Rémi-Serge Gratton

Bel Canto

 

Directed by:
Paul Weitz

Starring:
Julianne Moore
Ken Watanabe
Sebastian Koch
Ryô Kase
María Mercedes Coroy
Christopher Lambert

Screenplay by:
Paul Weitz
Anthony Weintraub
Based on the novel by Ann Patchett

101 min.

Rated 14A

In English and some Spanish, French, and Japanese with English subtitles

The wife

In The wife Glenn Close and Jonathan Pryce are Joan and Joe Castleman. In the film’s opening scene, they receive the news that Joe has been awarded the Nobel Prize in literature. As we look into Close’s piercing blue eyes, we’re not quite sure what Joan feels when she gets the news. Is Joan happy, angry, sad or just plain mad? All of the above at once and more. Soon the Castleman fly to Stockholm accompanied by their adult son David (Max Irons). David who has a highly dysfunctional relationship with his father, is also a writer. Journalist Nathaniel Bone (a miscast Christian Slater) is traveling on the same plane. Nathaniel wants to write Joe Castleman’s unauthorized biography in which reveal that all of Joe’s novel were the work of a ghostwriter. With that cloud, true or not, hanging over their heads, David’s temper tantrums, Joe’s attempt to cheat on his wife again for the nth time by seducing a young Swedish photographer (Karin Franz Korlof) and Joan seeking more independence, things are about to explode. There are some misguided flashbacks to their earlier years, but the only thing that we want and need is Close and Pryce together. Pryce hasn’t been a leading man in a long time and now he has found the right part and the right partner. Close and Pryce enjoy sinking their teeth into those juicy parts. And the moviegoers should also enjoy it!

Rémi-Serge Gratton

 

The wife

 

Directed by:
Björn Runge

Screenplay by:
Jane Anderson
Based on the novel by Meg Wolitzer

Starring:
Glenn Close
Jonathan Pryce
Annie Starke
Harry Lloyd
Christian Slater
Max Irons
Elizabeth McGovern

101 min.

Rated 14A

The Sisters brothers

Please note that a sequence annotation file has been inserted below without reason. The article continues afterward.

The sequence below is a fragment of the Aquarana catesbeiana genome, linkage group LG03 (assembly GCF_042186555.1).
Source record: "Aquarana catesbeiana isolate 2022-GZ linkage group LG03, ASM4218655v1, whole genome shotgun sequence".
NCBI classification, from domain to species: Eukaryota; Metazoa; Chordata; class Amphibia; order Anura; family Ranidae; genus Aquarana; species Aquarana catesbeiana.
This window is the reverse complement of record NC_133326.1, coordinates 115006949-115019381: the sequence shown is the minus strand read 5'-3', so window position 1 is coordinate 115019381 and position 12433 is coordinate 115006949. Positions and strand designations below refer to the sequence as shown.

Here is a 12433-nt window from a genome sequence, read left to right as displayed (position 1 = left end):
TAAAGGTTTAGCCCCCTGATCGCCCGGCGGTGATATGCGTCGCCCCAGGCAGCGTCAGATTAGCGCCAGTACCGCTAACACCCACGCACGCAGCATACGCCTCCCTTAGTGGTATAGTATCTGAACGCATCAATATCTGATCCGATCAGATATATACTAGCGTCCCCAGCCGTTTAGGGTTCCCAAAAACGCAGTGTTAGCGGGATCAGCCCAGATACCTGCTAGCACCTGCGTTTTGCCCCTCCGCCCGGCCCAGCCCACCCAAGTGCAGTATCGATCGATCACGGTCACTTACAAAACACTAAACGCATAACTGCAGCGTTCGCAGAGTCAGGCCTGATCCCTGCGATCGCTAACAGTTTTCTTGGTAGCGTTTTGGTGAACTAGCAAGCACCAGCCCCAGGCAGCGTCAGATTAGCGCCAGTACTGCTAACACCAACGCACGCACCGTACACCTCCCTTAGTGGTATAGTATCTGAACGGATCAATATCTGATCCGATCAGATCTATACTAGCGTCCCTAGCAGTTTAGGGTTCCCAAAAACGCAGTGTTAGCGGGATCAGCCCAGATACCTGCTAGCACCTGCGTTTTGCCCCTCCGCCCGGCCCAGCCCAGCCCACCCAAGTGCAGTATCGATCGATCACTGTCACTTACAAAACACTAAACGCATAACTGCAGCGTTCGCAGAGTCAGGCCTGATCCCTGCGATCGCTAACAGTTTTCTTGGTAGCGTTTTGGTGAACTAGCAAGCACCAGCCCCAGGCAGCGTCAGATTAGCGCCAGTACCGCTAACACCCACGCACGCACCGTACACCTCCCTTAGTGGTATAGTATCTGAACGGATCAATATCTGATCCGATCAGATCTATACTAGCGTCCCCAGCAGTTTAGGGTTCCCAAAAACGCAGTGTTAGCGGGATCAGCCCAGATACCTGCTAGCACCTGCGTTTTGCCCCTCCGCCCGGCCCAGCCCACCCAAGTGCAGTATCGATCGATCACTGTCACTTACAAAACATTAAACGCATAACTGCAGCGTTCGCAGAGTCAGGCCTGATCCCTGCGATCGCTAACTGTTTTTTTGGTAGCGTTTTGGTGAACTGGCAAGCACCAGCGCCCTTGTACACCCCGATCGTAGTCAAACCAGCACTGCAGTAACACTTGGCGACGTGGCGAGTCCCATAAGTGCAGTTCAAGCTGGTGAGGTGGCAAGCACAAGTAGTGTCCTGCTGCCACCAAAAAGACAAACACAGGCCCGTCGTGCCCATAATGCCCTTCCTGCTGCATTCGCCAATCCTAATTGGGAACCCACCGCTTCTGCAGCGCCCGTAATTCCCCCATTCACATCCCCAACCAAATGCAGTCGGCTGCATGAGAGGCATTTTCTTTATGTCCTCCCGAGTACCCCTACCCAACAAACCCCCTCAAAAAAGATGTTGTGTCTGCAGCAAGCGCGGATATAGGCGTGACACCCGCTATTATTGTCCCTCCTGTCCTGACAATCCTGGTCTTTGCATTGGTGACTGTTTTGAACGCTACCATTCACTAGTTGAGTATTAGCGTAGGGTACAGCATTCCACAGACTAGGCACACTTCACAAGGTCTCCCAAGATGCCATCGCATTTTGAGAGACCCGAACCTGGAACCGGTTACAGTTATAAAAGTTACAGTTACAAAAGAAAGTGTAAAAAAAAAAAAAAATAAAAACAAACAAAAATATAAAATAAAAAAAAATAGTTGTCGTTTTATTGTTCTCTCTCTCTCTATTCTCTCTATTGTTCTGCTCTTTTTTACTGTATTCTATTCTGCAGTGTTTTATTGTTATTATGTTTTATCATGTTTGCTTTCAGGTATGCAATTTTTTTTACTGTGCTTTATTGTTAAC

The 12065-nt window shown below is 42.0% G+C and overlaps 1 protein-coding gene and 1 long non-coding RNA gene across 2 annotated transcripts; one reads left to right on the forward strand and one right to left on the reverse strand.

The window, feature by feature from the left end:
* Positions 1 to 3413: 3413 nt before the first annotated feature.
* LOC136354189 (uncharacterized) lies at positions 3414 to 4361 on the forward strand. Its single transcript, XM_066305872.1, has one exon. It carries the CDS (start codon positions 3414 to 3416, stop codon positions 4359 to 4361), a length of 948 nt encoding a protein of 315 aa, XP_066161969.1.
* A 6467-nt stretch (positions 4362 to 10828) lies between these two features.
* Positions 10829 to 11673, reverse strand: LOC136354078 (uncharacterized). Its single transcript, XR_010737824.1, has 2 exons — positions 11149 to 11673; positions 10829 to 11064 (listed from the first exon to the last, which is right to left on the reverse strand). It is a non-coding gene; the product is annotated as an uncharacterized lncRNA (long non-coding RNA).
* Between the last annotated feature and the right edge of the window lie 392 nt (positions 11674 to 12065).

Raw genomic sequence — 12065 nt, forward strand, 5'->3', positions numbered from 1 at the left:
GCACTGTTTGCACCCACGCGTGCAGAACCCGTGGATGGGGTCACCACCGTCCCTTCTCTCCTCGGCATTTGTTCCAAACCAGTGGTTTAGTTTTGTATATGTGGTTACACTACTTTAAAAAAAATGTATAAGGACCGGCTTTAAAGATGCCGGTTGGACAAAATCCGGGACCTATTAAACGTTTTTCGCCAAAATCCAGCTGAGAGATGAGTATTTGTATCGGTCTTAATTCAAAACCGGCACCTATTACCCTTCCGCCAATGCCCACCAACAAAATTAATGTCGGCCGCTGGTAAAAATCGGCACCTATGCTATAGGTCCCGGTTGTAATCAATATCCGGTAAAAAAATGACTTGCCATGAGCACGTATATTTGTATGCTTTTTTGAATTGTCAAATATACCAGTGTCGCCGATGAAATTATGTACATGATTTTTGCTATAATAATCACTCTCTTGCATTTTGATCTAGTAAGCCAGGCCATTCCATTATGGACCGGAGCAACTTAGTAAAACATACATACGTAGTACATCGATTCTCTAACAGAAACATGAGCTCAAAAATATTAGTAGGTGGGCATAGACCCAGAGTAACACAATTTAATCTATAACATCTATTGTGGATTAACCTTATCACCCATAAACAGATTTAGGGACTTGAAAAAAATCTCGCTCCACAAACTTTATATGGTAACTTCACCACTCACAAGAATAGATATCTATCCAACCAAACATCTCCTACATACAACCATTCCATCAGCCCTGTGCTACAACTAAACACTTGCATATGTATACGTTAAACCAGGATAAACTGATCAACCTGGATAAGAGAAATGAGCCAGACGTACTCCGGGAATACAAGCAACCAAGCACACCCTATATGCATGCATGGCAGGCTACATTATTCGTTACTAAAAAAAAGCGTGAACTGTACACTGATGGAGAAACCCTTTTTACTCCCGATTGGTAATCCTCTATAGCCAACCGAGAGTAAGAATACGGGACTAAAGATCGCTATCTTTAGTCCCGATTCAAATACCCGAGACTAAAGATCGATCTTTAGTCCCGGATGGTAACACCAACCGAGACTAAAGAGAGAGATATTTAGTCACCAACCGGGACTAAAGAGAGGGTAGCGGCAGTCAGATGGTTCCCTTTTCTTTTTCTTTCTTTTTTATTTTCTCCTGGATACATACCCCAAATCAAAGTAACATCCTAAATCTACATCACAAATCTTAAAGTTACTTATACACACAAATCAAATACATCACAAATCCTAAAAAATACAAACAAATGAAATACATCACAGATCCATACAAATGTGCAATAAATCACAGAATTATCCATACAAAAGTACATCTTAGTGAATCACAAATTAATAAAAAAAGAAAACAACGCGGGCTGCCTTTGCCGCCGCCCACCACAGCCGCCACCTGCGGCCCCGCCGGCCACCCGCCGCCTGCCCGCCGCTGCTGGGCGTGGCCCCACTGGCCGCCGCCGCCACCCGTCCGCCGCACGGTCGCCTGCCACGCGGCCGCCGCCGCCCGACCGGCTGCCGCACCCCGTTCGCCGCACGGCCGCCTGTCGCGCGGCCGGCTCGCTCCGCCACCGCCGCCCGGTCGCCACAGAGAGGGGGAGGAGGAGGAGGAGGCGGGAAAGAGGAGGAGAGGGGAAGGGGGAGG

In the 1850s gold rush, Eli and Charlie Sisters have been hired as hitmen to kill gold prospector Hermann Warm. The two brothers (John C. Reilly and Joaquin Phoenix) travel from Oregon City to San Francisco killing a few people along the route. Meanwhile, Hermann Warm has met detective John Morris (Jake Gyllenhaal), who is looking for Eli and Charlie. Rather than becoming enemies, they work together to find the brothers. Warm has invented an intriguing liquid formula that makes it easy to see gold at night. But it is highly toxic. French film author Jacques Audiard has adapted the award-winning novel from Canadian writer Patrick deWitt. The Sisters brothers is a more introspective western than we usually see. But the character study seems to be more successful than then the confused labyrinthine plot. We don’t care where the characters are, what they’re doing there or why. And after a while, we don’t care. The only thing that keeps this affair together is John C. Reilly (also one of the producer), who manages to create a real person amid all the noise. Still Audiard is carefully holding back on the violence. He rarely shows the aftermath of the gunshot even when he shows us the pain. There is a particularly gross moment when a spider enters Eli’s mouth as he is sleeping. And I’m not talking about a small spider, not a tarantula, but still a big enough mother. The cinematography is by Benoît Debie. An inspired score by Alexandre Desplat has metallic rhythmic sounds that reverts back to Jerry Goldsmith or Ennio Morricone’s music for 60s and 70s westerns. It’s as if Desplat understood that it’s all about nostalgia. Like the Sisters brothers eventually seeking something familiar and warm.